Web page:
Hilly popped her head back in. "What now? Can't you do anything on your own? You're like a second little brother when my hands are full with one troll already. I'm not taking care of both of you."
I took a deep breath. She wasn't the brightest star, was she?
"Humph." Hilly rolled her eyes. "Listen, troll. First, we don't need a broom because mum will take us. And second, I'm perfectly aware you wouldn't know how to track down a person. But I do."
"How?" I asked.
Hilly laughed. "Why would I want to teach you?"
Danny squinted behind her. "She's bluffing."
"Am not," Hilly yelled, glaring at him, eyes almost popping out of their sockets.
"Okay, then tell us," Danny said.
Turning to face me, Hilly asked, "If I take you to the right place, will you pay for first class? I've heard Virgin has a five course meal with ice cream sundaes for dessert."
I hesitated. Dad would cut all presents until I turned thirty-five—but maybe not if I saved his life first and then reminded him when the credit card statement arrived. "It's a deal." I held out my hand to high-five, but Hilly just ignored it.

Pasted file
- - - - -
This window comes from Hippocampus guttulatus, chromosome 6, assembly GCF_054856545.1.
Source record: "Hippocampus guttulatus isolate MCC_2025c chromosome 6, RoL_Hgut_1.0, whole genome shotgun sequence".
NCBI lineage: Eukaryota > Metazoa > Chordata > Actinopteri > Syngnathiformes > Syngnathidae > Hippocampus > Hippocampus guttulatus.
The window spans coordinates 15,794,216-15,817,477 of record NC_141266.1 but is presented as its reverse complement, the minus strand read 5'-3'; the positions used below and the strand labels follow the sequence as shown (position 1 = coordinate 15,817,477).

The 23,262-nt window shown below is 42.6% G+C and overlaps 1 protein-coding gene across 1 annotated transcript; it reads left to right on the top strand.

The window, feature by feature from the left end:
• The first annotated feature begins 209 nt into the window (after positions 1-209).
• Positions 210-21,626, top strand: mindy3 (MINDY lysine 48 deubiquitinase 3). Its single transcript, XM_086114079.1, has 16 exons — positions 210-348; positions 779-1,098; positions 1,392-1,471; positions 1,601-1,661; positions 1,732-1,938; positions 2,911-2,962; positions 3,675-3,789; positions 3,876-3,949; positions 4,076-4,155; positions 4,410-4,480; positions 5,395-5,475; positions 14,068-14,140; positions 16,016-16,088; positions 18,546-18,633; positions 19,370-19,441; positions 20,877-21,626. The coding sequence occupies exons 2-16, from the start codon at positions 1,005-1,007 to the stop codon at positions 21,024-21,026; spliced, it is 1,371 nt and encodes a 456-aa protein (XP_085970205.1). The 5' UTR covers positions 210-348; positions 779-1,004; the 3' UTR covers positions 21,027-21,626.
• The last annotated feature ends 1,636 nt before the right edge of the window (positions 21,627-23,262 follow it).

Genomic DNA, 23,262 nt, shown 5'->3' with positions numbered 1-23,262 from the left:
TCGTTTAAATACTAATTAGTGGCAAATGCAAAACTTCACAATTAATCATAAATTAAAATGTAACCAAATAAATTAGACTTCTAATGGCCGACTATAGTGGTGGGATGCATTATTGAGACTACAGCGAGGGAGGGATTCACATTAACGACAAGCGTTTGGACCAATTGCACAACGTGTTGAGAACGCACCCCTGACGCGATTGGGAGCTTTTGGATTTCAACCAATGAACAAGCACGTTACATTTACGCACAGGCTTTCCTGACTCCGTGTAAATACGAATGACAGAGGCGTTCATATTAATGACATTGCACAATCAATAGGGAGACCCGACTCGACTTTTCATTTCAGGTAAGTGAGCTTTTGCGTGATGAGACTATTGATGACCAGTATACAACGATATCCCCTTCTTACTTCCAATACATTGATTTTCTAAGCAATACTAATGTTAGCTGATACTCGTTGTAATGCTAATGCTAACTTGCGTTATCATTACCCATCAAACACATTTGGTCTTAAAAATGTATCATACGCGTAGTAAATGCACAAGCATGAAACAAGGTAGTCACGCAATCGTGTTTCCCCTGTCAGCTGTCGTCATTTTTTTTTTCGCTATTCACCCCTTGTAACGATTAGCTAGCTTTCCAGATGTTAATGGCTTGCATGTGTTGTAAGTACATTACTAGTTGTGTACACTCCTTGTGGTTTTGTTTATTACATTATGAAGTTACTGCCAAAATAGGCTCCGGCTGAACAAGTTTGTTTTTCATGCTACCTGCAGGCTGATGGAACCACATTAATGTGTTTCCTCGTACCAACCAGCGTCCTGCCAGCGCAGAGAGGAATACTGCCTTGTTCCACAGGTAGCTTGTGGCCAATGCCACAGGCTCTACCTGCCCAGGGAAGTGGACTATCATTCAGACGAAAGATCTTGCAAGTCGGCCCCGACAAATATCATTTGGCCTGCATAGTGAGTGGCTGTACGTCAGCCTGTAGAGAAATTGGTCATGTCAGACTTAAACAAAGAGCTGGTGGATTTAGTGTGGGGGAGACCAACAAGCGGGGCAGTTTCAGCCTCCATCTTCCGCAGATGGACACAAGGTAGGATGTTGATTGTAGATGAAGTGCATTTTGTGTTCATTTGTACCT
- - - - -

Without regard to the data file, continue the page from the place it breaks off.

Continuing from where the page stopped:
"I don't know what kind of treasures you've been pulling out of that nose of yours, so just keep your hands to yourself." She scoffed and walked past.
"She's a bit of a turd," Danny whispered on the way upstairs. "I hope you know what you're doing."
Obviously, I didn't since I was just a teen and all. But like some clever guy once said, mistakes are there to teach us a lesson. Of course, the saying could've been in a fortune cookie from a Chinese takeaway Dad ordered recently, but never mind because it's true all the same.
Hilly and Danny's mum, Mrs Simmons, drove us to London because she had an appointment with her posh friend who also owned a hair salon and usually cut her hair for free. Mrs Simmons never missed out on a bargain. And so she dropped us off on Bond Street. Hilly said, from there it was only a stone throw to St James Park and the Royal Spy Academy. She lead the way while Danny and I trudged a few feet behind her, gawking at the tall buildings and expensive stores with their security guards standing outside, barely paying any attention to us as we walked past.
We'd been going for at least fifteen minutes when I asked how she knew the way because I swear it was like she had an invisible GPS planted dab smack in the middle of her brain.
Born to Spy by Jayde Scott / Mystery & Detective / Young Adult / History & Fiction have rating 4 out of 5 / Based on32 votes